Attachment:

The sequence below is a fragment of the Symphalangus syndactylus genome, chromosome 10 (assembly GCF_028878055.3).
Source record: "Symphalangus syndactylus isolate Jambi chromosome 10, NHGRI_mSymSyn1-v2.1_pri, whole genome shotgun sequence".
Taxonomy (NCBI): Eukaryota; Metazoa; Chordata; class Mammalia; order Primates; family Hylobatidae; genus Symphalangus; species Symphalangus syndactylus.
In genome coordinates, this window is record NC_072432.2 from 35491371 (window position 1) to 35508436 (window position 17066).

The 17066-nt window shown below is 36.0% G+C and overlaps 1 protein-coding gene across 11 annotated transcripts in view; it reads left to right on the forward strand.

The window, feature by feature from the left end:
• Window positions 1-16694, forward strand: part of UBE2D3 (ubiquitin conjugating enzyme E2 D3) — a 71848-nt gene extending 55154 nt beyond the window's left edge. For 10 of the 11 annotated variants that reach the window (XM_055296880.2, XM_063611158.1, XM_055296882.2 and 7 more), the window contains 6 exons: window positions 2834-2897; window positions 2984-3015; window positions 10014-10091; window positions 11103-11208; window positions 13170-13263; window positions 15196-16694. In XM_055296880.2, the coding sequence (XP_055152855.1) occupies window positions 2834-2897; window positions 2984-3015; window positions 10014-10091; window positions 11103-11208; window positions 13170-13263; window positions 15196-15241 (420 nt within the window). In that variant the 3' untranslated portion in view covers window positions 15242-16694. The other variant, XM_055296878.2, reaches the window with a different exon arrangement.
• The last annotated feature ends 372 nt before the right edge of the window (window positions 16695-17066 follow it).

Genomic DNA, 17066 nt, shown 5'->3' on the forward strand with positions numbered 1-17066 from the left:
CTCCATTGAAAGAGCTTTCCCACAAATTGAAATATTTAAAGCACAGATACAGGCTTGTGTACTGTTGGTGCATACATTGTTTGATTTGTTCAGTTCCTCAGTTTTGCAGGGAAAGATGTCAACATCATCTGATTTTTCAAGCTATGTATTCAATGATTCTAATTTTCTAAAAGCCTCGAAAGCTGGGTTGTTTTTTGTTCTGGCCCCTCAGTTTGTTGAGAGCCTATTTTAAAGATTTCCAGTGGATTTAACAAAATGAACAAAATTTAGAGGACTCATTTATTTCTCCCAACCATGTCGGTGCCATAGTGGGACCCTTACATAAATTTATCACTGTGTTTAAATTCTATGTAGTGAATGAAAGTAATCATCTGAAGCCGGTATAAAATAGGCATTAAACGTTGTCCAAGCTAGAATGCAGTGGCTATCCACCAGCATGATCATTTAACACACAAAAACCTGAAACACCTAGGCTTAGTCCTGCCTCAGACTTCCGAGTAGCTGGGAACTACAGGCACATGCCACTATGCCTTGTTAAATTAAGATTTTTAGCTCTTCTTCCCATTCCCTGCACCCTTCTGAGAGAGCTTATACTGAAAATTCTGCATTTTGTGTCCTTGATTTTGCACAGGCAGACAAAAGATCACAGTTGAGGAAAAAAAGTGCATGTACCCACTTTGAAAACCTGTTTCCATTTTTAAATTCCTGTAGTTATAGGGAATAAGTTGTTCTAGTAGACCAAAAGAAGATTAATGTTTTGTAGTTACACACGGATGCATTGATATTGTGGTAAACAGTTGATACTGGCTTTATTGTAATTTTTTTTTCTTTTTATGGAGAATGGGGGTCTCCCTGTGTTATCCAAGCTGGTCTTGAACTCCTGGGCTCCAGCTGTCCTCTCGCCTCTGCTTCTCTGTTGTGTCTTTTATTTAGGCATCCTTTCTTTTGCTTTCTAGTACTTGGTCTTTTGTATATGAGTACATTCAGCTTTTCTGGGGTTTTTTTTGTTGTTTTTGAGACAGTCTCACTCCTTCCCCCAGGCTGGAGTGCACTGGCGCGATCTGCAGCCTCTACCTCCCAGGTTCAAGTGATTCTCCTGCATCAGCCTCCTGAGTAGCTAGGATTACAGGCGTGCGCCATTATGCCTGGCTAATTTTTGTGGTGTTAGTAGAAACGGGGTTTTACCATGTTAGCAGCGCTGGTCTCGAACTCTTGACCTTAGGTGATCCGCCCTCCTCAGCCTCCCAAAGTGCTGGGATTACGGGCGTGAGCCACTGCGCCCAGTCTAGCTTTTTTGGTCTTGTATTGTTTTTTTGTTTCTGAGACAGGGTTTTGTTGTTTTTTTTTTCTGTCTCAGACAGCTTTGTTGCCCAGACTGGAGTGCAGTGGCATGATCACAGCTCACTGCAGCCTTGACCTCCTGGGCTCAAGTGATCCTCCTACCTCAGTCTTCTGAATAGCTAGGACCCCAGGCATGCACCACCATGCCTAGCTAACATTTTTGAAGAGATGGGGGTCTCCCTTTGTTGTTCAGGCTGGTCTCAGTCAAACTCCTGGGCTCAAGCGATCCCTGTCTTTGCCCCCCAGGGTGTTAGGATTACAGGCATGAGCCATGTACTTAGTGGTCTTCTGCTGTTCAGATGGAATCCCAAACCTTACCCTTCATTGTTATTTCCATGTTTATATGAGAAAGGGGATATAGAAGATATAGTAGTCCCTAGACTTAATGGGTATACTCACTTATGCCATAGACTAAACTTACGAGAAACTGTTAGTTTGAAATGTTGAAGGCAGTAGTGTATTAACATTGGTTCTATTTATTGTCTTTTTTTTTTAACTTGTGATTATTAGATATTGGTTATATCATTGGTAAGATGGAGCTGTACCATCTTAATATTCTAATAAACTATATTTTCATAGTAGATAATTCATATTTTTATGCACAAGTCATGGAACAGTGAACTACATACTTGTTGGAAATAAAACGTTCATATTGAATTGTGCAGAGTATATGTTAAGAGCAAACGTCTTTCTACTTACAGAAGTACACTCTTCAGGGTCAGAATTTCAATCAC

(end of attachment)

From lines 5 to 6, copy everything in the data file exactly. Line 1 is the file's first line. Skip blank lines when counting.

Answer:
The 17066-nt window shown below is 36.0% G+C and overlaps 1 protein-coding gene across 11 annotated transcripts in view; it reads left to right on the forward strand.

The window, feature by feature from the left end: